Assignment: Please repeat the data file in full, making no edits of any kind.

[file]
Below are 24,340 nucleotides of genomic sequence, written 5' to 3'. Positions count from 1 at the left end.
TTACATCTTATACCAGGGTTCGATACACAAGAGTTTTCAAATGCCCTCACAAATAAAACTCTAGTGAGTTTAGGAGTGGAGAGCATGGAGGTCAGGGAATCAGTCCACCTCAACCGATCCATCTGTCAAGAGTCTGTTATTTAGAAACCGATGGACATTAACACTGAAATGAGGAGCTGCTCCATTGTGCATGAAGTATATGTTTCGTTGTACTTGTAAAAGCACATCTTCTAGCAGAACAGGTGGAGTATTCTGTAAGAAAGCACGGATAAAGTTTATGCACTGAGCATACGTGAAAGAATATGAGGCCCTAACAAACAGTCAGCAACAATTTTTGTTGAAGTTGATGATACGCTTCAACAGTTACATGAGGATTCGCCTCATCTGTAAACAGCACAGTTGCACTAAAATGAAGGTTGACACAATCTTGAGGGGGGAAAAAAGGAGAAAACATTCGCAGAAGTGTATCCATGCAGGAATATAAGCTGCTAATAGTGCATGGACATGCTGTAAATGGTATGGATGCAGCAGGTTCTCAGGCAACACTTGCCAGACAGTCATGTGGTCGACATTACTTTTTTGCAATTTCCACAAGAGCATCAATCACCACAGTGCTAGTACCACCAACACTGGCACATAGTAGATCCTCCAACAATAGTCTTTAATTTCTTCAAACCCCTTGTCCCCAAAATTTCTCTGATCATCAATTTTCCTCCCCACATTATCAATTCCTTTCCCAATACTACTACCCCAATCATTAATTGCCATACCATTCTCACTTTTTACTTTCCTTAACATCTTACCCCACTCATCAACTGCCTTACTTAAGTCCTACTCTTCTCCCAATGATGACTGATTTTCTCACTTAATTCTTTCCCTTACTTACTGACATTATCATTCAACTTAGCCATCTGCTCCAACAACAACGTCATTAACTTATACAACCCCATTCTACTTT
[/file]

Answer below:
Below are 24,340 nucleotides of genomic sequence, written 5' to 3'. Positions count from 1 at the left end.
TTACATCTTATACCAGGGTTCGATACACAAGAGTTTTCAAATGCCCTCACAAATAAAACTCTAGTGAGTTTAGGAGTGGAGAGCATGGAGGTCAGGGAATCAGTCCACCTCAACCGATCCATCTGTCAAGAGTCTGTTATTTAGAAACCGATGGACATTAACACTGAAATGAGGAGCTGCTCCATTGTGCATGAAGTATATGTTTCGTTGTACTTGTAAAAGCACATCTTCTAGCAGAACAGGTGGAGTATTCTGTAAGAAAGCACGGATAAAGTTTATGCACTGAGCATACGTGAAAGAATATGAGGCCCTAACAAACAGTCAGCAACAATTTTTGTTGAAGTTGATGATACGCTTCAACAGTTACATGAGGATTCGCCTCATCTGTAAACAGCACAGTTGCACTAAAATGAAGGTTGACACAATCTTGAGGGGGGAAAAAAGGAGAAAACATTCGCAGAAGTGTATCCATGCAGGAATATAAGCTGCTAATAGTGCATGGACATGCTGTAAATGGTATGGATGCAGCAGGTTCTCAGGCAACACTTGCCAGACAGTCATGTGGTCGACATTACTTTTTTGCAATTTCCACAAGAGCATCAATCACCACAGTGCTAGTACCACCAACACTGGCACATAGTAGATCCTCCAACAATAGTCTTTAATTTCTTCAAACCCCTTGTCCCCAAAATTTCTCTGATCATCAATTTTCCTCCCCACATTATCAATTCCTTTCCCAATACTACTACCCCAATCATTAATTGCCATACCATTCTCACTTTTTACTTTCCTTAACATCTTACCCCACTCATCAACTGCCTTACTTAAGTCCTACTCTTCTCCCAATGATGACTGATTTTCTCACTTAATTCTTTCCCTTACTTACTGACATTATCATTCAACTTAGCCATCTGCTCCAACAACAACGTCATTAACTTATACAACCCCATTCTACTTT